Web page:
Kelpies take centre stage at Casterton
Thousands of visitors, from across the nation and even the globe, packed up their cars to the small town, the birthplace of the Kelpie, to watch a mix of novelty and serious events.
Saturday is regarded as the dog loving day that shows the agility and talent of the working dogs in events including the dash, high jump and stockman’s challenge.
Sunday is the more serious day and has garnered a strong reputation as an elite event for the best working dogs and trainers.
And with 57 dogs auctioned, an 86 per cent clearance rate and full earnings of $211,650, Casterton Kelpie Association president, Karen Stephens labelled the event as a huge success.
“They certainly don’t call it Australia’s premier working dog auction for nothing,” she said.
This year, the top dog, Dotti, was trained by Melville Forest’s Jack Leonard, fetching a price of $12,000.
“The conversation between the breeders was that this was the dog, this is the one for this year and for Jack to win, that’s a huge accolade. He was very excited but a little overwhelmed I think to take out the title among such a strong competitive field.
“In fact, it was an enormous week for Jack, with he and his wife also welcoming their first child,” Ms Stephens said.
Ms Stephens said dogs sold at the auction were distributed to all corners of the country.
“It was a great result with 49 of the dogs sold, selling at an average of $4,319.
“It is really heart rendering stuff to see grown men crying to hand their kelpies over,” she said.
Although the auction on Sunday exceeded expectations, the free events on Saturday also attracted much interest.
We had fabulous weather and fabulous crowds,” she said.
Everyone just gets so excited on Saturday… it’s such a joyous day. It’s wonderful to just look at the visitors faces and to see their excitement and joy.
“I have met people from all corners of Australia this weekend and even overseas with a lovely couple coming all the way from Japan specifically to come to the Festival,” Ms Stephens said.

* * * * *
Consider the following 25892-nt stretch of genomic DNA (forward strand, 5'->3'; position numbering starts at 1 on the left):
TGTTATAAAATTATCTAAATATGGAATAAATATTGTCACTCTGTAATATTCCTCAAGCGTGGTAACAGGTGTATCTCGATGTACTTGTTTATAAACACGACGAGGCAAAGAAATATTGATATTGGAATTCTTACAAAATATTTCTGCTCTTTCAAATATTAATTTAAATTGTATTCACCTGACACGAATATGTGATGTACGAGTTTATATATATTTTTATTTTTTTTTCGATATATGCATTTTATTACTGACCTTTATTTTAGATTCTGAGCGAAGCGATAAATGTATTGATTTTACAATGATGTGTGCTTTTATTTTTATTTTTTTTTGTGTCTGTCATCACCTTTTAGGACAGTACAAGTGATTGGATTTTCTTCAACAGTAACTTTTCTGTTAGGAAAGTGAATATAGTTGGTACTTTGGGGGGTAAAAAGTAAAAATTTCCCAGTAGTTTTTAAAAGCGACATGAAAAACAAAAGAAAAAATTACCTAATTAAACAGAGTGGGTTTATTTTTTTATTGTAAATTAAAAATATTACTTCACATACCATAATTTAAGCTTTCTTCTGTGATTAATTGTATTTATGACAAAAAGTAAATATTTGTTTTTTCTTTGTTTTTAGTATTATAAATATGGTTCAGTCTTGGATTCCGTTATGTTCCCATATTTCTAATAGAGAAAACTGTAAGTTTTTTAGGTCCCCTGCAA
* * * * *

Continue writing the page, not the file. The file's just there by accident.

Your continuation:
Ms Stephens said a highlight was the kelpie high jump with Tegan Eagle and her dog Bailey taking out the honours for the third year in a row, putting them in the association’s Hall of Fame.
Other winners included Matt Haines and his dog Finn who were crowned King of the Kelpies Triathlon, and the quickest in the 50 metre dash in 5.03 seconds. Rider Tom McMahon won the Stockman’s Challenge while Tricia Carter and Jet took out the working dog futurity.
The two-day event has also been seen as an economic win for the town with shops, hotels and accommodation providers doing a busy trade.
“The muster is a big thing for the town,” she said.
“Everyone puts in that extra bit of effort volunteering. It’s fantastic that the association has the support of the volunteers and that we can offer the opportunity to these groups to make it their main fundraiser.
“We couldn’t run the event without them, it’s all those things behind the scenes that happen to make the weekend run smoothly.”
Casterton Kelpie Festival chairman Brian Burns said the weekend was “unbelievable” from the support of the town, the volunteers and business to the visitors that come.
“On Saturday I met a couple that travelled all the way from Perth to enter their dog in the dash. I also met another group of 30 or so campers from Portland who were staying for the week,” he said.
“Thanks must go to the whole committee and to the volunteers who put on such a remarkable effort to put on such an event that doesn’t cost anything to go.”